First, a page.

Car bomb hits central Baghdad, killing at least 18

Strike against a police crime lab in central Baghdad comes a day after several hotels were hit by suicide attacks.

January 26, 2010 13:38
2 minute read.
Suicide bomb Baghdad

Suicide bomb Baghdad. (photo credit: AP)


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A suicide car bomber killed at least 18 and injured dozens more Tuesday in a strike against a police crime lab in central Baghdad, a day after several hotels were hit by suicide attacks, officials said.

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Rescue crews are still combing through the rubble looking for casualties. Officials say the majority of those killed were likely police officers who worked in the forensic investigation office at Tahariyat Square in the central neighborhood of Karradah. At least 82 people were reported injured.

This week's bombings — all against prominent and heavily fortified targets — dealt yet another blow to the image of an Iraqi government struggling to answer for security lapses that have allowed bombers to carry out a number of massive attacks in the heart of the capital since August.

Police and hospital officials said the bomber in Tuesday's attack tried to drive a pickup truck through a checkpoint and blast walls protecting the forensic evidence office.

Among those confirmed killed were 12 police officers and six civilians who were visiting the office. Officials said more than half the wounded were police.

Shortly after the bombing, rescue teams in blue jumpsuits combed through the debris of the partially damaged three-story building as a crane removed some of the 10-foot, 7-ton concert blast walls toppled by the blast.

The office targeted in the attack mainly deals with data collected during criminal investigations, including fingerprints and other pieces of evidence. The office is located next to the Interior Ministry's major crimes office, which deals with terrorism cases.

Government offices have been frequent targets of major attacks in the capital since blasts struck the foreign and finance ministries in August, raising questions about the ability of Iraqi security forces to keep the country safe. While the criminal evidence offices have not been targeted by a major suicide bombing before, attackers have struck nearby.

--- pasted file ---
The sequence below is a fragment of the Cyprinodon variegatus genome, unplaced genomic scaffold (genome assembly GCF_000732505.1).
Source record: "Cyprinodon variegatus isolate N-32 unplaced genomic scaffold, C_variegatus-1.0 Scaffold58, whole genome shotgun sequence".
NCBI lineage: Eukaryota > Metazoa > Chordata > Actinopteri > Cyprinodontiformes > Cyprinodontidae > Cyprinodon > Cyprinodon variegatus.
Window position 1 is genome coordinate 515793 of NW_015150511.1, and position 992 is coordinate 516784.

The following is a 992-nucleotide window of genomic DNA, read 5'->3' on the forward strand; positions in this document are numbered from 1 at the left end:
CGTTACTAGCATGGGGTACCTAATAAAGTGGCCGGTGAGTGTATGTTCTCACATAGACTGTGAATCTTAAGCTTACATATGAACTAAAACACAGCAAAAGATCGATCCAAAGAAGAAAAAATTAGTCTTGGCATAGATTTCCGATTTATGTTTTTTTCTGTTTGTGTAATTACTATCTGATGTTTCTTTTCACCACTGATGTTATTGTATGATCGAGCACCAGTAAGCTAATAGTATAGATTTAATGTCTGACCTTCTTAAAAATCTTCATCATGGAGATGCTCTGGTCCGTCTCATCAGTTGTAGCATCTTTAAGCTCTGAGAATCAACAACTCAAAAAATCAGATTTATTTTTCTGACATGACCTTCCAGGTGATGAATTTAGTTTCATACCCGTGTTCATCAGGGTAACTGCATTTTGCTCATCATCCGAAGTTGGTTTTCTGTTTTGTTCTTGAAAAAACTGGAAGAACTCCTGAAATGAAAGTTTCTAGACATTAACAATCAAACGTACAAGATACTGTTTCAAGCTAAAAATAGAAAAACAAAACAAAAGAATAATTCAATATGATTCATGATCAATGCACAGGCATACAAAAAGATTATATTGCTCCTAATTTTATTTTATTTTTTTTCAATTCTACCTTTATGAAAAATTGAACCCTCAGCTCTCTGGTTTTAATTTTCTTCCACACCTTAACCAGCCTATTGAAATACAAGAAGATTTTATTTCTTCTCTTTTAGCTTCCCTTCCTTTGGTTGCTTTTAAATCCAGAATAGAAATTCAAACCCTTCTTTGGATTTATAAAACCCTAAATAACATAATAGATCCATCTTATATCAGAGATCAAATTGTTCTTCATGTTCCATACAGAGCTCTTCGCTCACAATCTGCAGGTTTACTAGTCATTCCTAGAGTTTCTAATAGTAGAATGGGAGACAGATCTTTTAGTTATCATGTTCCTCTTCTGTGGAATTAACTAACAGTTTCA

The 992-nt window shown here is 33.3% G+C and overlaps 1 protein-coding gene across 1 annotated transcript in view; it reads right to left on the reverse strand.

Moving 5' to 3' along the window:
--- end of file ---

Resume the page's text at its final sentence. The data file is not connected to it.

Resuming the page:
The attack destroyed rooms on the ground floor of the building and damaged parts of the second floor, raising fears the number of casualties could grow, a police officer on the scene said.

The office is surrounded by low-rise buildings that contain shops, takeaway restaurants and offices that were also damaged.

Tuesday's attack comes one day after a series of bombings targeting hotels favored by Westerners.

The toll from those blasts continued to rise, with 41 people confirmed killed and up to 106 reported injured, police and health officials said Tuesday.

The bombings Monday targeted the Sheraton Ishtar Hotel, Babylon Hotel and Hamra Hotel, which are popular with Western journalists and foreign security contractors.

All the officials spoke on condition of anonymity because they were not authorized to release details.

US Ambassador Christopher R. Hill issued a statement Tuesday strongly condemning the attacks against the hotels.

"The terrorists who committed these senseless crimes aim to sow fear among the Iraqi people," he said. "We call upon all Iraqis to unite in combating all forms of violence and attempts at intimidation."

Also on Tuesday, Ahmed Fadhil Hassan al-Majid, the nephew of the man known as Chemical Ali arrived in Baghdad to collect the body of Saddam Hussein's cousin and close deputy who was hanged Monday.

A grave was dug for Ali Hassan al-Majid near his hometown of Tikrit next to Saddam's two sons and grandson.

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